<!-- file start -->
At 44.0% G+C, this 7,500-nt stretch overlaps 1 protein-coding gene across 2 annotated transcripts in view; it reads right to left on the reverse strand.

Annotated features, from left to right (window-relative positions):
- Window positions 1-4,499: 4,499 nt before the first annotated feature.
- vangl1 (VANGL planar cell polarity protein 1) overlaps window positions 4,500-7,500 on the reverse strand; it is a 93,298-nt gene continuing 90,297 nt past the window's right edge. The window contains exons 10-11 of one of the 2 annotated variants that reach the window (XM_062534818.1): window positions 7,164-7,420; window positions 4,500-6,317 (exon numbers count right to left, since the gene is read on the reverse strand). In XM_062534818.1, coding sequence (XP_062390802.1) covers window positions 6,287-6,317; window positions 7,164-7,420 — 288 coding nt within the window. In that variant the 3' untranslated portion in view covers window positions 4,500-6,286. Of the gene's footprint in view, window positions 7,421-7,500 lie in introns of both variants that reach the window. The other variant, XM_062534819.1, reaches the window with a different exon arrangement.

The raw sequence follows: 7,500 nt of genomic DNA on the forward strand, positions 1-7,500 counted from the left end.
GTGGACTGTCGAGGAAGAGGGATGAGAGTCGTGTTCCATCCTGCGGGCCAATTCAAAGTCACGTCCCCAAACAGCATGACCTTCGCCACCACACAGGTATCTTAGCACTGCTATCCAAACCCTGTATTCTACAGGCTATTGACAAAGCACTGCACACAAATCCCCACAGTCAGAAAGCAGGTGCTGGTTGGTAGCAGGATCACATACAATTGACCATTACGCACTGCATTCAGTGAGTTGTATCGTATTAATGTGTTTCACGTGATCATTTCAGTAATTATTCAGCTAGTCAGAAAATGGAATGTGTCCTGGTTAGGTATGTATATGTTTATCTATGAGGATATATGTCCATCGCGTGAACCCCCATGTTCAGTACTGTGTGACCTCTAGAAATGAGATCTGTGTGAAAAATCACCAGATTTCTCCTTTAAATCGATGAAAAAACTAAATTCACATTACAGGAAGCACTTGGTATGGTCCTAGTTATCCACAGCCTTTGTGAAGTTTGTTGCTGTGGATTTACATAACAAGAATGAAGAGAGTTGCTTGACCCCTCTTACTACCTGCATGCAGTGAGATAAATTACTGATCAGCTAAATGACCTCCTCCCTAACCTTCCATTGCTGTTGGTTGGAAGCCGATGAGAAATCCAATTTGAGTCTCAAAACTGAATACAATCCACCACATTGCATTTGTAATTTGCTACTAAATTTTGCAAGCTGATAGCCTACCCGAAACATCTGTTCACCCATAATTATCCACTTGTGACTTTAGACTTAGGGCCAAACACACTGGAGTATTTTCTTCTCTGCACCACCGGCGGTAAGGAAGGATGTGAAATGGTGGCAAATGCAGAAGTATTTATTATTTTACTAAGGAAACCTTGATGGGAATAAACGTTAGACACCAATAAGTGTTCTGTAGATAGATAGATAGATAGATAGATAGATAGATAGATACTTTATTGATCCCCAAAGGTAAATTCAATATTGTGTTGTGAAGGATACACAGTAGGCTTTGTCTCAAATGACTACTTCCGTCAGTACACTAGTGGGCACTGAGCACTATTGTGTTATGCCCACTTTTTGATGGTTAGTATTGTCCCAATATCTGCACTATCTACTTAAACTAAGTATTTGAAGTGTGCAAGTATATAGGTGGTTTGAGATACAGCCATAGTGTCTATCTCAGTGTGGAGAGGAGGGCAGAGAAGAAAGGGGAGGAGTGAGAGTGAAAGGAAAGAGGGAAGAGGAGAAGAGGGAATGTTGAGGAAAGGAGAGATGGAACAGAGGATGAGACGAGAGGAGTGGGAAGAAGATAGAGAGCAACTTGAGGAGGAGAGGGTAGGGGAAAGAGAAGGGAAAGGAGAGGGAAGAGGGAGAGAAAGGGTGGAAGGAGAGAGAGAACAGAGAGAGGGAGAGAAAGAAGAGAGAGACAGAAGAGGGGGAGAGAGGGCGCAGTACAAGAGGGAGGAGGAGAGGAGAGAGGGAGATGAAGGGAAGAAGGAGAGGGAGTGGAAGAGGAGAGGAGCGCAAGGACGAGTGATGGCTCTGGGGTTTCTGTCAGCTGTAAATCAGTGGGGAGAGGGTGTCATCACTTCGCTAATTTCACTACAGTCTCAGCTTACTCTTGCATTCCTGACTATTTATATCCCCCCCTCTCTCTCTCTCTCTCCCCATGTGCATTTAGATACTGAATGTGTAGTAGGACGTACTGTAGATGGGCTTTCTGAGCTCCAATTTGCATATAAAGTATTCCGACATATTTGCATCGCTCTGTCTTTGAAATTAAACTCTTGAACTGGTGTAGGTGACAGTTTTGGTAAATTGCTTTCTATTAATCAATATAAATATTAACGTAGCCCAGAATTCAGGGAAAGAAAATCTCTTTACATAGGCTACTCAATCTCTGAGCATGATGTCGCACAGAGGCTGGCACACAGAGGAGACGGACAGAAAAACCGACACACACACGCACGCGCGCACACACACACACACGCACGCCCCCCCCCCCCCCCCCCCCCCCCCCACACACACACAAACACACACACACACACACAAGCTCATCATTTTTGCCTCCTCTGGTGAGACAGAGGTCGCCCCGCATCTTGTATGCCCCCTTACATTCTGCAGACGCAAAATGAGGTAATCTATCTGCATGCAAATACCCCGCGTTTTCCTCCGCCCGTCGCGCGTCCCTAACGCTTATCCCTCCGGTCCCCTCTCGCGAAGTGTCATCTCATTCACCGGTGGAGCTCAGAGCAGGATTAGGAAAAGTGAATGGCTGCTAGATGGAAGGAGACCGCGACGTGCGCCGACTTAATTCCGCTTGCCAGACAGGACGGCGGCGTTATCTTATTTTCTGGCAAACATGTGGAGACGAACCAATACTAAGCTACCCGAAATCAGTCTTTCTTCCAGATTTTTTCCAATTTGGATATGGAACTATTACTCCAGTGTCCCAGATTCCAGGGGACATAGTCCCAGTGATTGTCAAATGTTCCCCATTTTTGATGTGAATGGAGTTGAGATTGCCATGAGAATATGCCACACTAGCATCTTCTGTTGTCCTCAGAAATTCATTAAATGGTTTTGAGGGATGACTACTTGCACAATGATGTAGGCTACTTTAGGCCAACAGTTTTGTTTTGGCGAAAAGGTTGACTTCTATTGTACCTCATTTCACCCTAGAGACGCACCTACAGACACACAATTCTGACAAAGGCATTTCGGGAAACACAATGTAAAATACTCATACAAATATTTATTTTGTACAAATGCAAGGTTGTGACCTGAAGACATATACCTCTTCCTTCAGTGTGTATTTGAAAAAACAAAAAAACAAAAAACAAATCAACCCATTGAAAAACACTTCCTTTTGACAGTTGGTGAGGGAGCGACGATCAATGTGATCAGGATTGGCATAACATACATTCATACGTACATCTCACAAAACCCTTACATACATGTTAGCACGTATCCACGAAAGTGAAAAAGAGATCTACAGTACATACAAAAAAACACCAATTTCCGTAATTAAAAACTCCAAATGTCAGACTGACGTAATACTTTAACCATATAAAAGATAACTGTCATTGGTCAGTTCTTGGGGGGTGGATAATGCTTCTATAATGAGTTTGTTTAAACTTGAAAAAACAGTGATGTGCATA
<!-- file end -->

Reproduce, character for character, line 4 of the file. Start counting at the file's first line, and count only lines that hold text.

- vangl1 (VANGL planar cell polarity protein 1) overlaps window positions 4,500-7,500 on the reverse strand; it is a 93,298-nt gene continuing 90,297 nt past the window's right edge. The window contains exons 10-11 of one of the 2 annotated variants that reach the window (XM_062534818.1): window positions 7,164-7,420; window positions 4,500-6,317 (exon numbers count right to left, since the gene is read on the reverse strand). In XM_062534818.1, coding sequence (XP_062390802.1) covers window positions 6,287-6,317; window positions 7,164-7,420 — 288 coding nt within the window. In that variant the 3' untranslated portion in view covers window positions 4,500-6,286. Of the gene's footprint in view, window positions 7,421-7,500 lie in introns of both variants that reach the window. The other variant, XM_062534819.1, reaches the window with a different exon arrangement.